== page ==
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Aggression in dogs

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Aggression in Dogs


by CHRISTINE EMERSON, dog behaviourist at Drove Veterinary Hospital


Oh No! the sound of this word can cause a riot of emotion in us, but let’s look at what it really means in the dog world.  How many times have you heard a dog owner say “my dog is not aggressive” ? All dogs have the potential to be aggressive but some have an amazing tolerance before they give a performance of their canine ‘skills’.


The definition of aggression is ‘a hostile act’ . The usual purpose of aggression is to add distance between the dog and what ever is bugging them.  When uncomfortable dogs usually display subtle postural movements such as blinking, licking lips, lifting a paw, in the hope that person or dog will stop what they are doing.  If that is not noticed or does not work, they step up the communication a notch and may grumble and use more obvious body language.  If that does not work and perhaps the threat continues they may feel they have no alternative but to lunge and bite.  Dogs usually choose to avoid conflict if at all possible – we simply need to get better at understanding how to tell when they are uncomfortable and do something about it. . (My DVD ‘What dogs REALLY say’ is a visual explanation of this)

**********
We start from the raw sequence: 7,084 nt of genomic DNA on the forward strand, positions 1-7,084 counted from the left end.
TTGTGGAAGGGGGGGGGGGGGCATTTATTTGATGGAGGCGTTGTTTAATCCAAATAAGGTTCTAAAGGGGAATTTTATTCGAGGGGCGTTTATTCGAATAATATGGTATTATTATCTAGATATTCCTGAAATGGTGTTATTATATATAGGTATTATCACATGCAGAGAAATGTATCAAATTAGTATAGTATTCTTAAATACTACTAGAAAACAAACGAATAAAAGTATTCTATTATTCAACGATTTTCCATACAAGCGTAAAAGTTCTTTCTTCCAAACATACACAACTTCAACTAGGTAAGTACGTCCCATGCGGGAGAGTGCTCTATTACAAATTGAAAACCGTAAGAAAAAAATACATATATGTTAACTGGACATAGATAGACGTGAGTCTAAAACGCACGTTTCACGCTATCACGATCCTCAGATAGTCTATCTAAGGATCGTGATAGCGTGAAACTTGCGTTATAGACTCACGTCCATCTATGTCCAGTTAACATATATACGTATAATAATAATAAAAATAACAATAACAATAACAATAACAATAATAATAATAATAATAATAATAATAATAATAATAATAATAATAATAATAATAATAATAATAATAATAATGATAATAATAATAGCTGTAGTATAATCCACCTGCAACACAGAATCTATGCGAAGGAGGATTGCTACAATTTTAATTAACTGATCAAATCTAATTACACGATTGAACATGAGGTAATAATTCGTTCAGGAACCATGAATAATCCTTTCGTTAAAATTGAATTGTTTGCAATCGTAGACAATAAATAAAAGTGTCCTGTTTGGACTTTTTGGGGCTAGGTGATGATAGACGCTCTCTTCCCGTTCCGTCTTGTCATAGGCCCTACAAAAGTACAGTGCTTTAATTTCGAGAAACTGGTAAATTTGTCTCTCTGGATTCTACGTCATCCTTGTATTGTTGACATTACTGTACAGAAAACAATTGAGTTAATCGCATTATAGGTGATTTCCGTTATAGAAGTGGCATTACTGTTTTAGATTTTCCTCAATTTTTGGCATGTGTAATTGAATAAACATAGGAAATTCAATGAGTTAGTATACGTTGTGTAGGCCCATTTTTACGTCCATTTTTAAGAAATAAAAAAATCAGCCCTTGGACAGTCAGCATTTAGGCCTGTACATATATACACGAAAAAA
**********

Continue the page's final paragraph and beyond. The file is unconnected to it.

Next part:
If I asked you to never lose your temper again, for the rest of your life, you would not be able to agree.  As we exchange a few harsh words, so do dogs and sometimes, if trapped or fed up with you being aggressive to them, feel they have no alternative but to use their teeth!


Food bowl guarding can be caused by the owner ‘proving’ they can take the bowl away.  Stop! That is a wonderful way of teaching them they have a reason to guard it.  Instead, add to their bowl (after consultation with a Behaviourist of course).  Aggression towards other dogs often stems from lack of and inappropriate socialising added to by the owner getting cross. 

Of course, prevention is better than cure.  Introduce clear kind house rules from Day 1 and don’t relax them – even when you have flu!  Teach pups to tolerate being handled (even over their private parts) from a young age and to enjoy the company of children, tall men with hats on, wheelchair users and of course animals of all species – always make it a good experience.

However, for those adult dogs, it is possible to bury the memory that aggression works, very deeply so they stop using it so readily. It is possible to improve all dog behaviours but the hardest to solve is that between two bitches.  The root cause needs to be established by a qualified and recommended Dog Behaviourist as there are many types of aggression e.g. maternal, territorial and the most common, fear related.  Most unacceptable behaviour is learned, so the dog simply needs to learn something new.



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